Where in New York to Celebrate Hispanic Heritage Month

Tasca's mixed seafood with fennel in a lobster stock and brandy reduction (Image: Howard Portnoy)

Hispanic Heritage Month, which begins today and runs through Oct. 15, celebrates the rich history and cultural contributions of Hispanic-Americans. What better way to join in the celebration than to dine at one or more of New York’s Hispanic-owned restaurants?

We begin our journey with dessert — or at least with chocolate. That addictive ingredient is all over the menu at Chocobar Cortés, in the Mott Haven neighborhood of the Bronx, including the cócteles, among which you will find a ChocoMartini. Dark chocolate is one of the ingredients in the ham croquettes, and a grilled cheese on brioche is smeared with chocolate butter. Even a tossed salad is moistened with a chocolate vinaigrette. Chocobar Cortés, 141 Alexander Ave, The Bronx, 718-841-9310.

Tasca, which opened in 2020, embraces the entire Caribbean and Spain. To represent the diversity of those regions, the house does three takes on empanadas, including a variant done with brisket. An order for codicia de pescado y mariscos will bring you face to face with a fragrant seafood stew made with shrimp, clams and mussels, calamari, and scallop, all knee-deep in a lobster-stock and brandy reduction scented with licoricey fennel. Tasca, 505 Columbus Avenue (bet. 84th and 85th Sts.), 212-362-2211.

The tortillas are made in-house and the mezcal flows freely until 2 a.m. at the Central Mexico-inspired bar and restaurant in Williamsburg called Aldama. Sample the former in the tostada de aguachile rojo, a blend of shrimp, octopus, clamato salsa, onions, chile serrano, avocado served at room temperature. If you can find a partner or are very hungry, order the asado, which here translates to 26 ounces of grilled rib eye accompanied by panela cheese topped with tomatillo chutney and a charred pearl onions demi-glace. Aldama, 91 S. 6th Street, Brooklyn, 929-298-0233.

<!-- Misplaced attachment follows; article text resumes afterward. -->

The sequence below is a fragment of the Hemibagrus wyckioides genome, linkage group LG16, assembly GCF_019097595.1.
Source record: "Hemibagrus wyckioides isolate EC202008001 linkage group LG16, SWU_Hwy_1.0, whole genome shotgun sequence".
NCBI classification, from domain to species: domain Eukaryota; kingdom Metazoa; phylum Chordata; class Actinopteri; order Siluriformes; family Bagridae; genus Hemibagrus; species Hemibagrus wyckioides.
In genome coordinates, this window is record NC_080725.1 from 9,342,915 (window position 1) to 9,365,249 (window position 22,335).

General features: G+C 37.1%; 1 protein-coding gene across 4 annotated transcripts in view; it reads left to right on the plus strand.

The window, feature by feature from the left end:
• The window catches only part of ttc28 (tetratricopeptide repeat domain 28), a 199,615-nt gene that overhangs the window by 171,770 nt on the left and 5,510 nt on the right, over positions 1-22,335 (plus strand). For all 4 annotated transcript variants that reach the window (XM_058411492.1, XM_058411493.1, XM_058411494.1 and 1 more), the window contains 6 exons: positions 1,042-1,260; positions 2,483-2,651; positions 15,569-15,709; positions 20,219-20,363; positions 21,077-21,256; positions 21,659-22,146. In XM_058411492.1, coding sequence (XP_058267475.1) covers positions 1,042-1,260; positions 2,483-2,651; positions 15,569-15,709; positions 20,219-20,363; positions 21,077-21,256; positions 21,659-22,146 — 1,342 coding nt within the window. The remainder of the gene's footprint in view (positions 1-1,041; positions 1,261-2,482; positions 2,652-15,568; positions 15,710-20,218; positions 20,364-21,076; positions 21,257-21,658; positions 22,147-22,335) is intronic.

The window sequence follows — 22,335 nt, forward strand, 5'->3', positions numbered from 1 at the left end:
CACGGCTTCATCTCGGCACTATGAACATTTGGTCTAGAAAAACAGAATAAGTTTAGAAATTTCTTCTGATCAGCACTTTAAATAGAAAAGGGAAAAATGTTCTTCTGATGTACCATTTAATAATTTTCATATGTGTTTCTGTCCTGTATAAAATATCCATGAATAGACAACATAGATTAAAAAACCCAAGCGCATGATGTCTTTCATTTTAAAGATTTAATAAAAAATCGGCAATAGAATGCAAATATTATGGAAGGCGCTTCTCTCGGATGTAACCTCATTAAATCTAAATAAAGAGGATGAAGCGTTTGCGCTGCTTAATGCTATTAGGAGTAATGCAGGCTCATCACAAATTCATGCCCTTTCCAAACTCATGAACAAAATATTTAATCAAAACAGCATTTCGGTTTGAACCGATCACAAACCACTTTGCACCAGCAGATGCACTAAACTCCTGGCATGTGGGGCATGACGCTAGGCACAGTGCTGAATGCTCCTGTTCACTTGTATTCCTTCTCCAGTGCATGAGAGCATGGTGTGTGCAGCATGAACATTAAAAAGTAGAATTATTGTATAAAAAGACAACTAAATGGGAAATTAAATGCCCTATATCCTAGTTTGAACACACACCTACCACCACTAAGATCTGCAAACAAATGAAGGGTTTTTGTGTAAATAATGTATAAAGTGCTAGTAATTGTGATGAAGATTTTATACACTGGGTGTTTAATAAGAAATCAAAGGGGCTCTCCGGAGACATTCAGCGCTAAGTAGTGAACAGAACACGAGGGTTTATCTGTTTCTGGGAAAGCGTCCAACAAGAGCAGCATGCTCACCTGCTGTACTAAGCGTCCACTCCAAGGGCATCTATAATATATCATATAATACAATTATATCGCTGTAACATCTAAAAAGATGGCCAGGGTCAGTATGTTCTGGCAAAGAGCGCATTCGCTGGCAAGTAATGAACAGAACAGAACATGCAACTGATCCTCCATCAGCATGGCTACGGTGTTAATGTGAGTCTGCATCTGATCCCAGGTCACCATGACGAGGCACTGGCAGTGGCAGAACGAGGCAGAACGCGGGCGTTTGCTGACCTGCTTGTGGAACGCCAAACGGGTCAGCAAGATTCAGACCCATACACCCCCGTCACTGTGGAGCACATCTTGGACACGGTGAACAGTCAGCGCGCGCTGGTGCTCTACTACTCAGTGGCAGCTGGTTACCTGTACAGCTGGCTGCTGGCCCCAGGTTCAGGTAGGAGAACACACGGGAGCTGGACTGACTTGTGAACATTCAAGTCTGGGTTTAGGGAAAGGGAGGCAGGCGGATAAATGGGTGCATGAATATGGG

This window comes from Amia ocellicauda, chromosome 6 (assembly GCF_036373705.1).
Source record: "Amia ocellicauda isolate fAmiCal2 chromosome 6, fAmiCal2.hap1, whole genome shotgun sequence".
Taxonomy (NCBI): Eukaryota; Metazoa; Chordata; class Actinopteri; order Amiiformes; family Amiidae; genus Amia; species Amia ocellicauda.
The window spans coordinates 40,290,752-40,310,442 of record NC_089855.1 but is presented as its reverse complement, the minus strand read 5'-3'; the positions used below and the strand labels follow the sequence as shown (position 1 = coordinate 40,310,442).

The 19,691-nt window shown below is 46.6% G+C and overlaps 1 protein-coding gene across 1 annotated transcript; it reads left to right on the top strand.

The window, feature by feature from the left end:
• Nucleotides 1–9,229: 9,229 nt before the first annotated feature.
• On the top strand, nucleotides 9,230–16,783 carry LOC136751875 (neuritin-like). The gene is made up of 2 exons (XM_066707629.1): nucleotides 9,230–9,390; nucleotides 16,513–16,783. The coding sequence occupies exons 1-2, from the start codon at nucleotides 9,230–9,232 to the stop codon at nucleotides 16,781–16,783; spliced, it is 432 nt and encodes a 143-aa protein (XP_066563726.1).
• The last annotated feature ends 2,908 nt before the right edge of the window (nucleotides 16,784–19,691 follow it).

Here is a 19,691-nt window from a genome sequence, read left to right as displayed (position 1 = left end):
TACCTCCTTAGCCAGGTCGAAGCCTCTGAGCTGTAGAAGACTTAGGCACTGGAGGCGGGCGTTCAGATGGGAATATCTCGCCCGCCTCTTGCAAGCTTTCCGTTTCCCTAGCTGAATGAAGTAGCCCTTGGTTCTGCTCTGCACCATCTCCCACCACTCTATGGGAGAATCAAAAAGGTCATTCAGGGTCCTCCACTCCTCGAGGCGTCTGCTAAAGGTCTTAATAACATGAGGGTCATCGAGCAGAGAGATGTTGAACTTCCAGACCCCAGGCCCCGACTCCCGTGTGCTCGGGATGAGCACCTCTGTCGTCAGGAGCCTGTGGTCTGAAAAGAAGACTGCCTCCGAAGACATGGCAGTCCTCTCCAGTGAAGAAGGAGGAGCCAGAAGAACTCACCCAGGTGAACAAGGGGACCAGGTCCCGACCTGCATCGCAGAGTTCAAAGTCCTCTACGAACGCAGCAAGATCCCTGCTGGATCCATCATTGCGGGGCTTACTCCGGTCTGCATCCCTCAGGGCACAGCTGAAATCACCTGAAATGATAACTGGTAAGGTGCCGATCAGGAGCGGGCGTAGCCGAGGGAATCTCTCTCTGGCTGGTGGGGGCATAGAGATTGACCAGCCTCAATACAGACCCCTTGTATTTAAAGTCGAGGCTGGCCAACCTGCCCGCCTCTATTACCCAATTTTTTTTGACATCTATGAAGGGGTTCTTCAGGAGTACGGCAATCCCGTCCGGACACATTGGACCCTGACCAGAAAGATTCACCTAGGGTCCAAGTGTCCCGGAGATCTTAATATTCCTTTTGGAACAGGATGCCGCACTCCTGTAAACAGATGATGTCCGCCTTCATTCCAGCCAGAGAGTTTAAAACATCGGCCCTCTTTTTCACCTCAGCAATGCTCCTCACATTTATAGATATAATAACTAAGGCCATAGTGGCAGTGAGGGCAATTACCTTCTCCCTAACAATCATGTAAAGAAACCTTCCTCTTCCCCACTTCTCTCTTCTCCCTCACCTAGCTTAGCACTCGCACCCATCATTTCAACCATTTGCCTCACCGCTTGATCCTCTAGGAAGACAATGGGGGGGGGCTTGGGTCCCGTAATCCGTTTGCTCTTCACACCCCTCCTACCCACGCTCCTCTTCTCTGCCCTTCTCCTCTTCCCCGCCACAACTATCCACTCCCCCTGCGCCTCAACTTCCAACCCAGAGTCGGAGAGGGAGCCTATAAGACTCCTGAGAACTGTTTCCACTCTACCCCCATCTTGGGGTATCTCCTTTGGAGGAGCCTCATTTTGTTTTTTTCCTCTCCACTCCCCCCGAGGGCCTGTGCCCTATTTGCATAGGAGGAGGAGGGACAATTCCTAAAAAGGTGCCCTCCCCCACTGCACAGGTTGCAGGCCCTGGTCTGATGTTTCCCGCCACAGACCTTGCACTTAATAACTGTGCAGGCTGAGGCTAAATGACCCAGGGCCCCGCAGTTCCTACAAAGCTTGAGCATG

According to the World Population Review, there are 21 Hispanic countries on the globe. If that’s not enough diversity for you, then head over to Fonda, a Mexican restaurant whose chef and founder, Roberto Santibañez, learned to cook French food from his grandmother and later trained at the Cordon Bleu in Paris. The chef’s culinary background can be detected in such creations as the zarape de pato, braised duck sandwiched between two corn tortillas and blanketed in a DayGlo orange sauce of roasted tomatoes, habaneros, and cream. Fonda has three locations: 139 Duane Street, (917) 261-6950; 189 Ninth Avenue (at 21st St917-525-5252, and 434 Seventh Avenue (bet 14th and 15th Sts), Brooklyn, (718) 369-3144.

The menu of Puerto Viejo, in Prospect Heights, Brooklyn, provides a geography lesson on the origins of the name Dominican Republic. It’s interesting but not as compelling as the reading matter on the inside, where you will find, among other enticements, tostones rellenos — little cups fashioned from fried green plantains and piled high with barbecued pulled beef or vegetables. Keep the oxtail stew with white rice and red beans in mind for when the weather turns cold. Puerto Viejo, 564 Grand Avenue (bet. Dean and Bergen Sts), Brooklyn, 718-398-3758.

If you’re interested in trying Mariscos El Submarino but are unfamiliar with Jackson Heights, just keep your eyes peeled for the politically incorrect logo, which features a cartoonish anthropomorphized yellow submarine wearing a bandito mustache. The emphasis of this fast casual restaurant is on seafood, much of it raw. The aguachile, as an example, is a dish of raw shrimp “cooked” by its spicy marinade of chili peppers, lime juice, salt, and cilantro. Mariscos el Submarino, 88-05 Roosevelt Avenue (bet. 88th and 89th Sts.), 718-685-2780.

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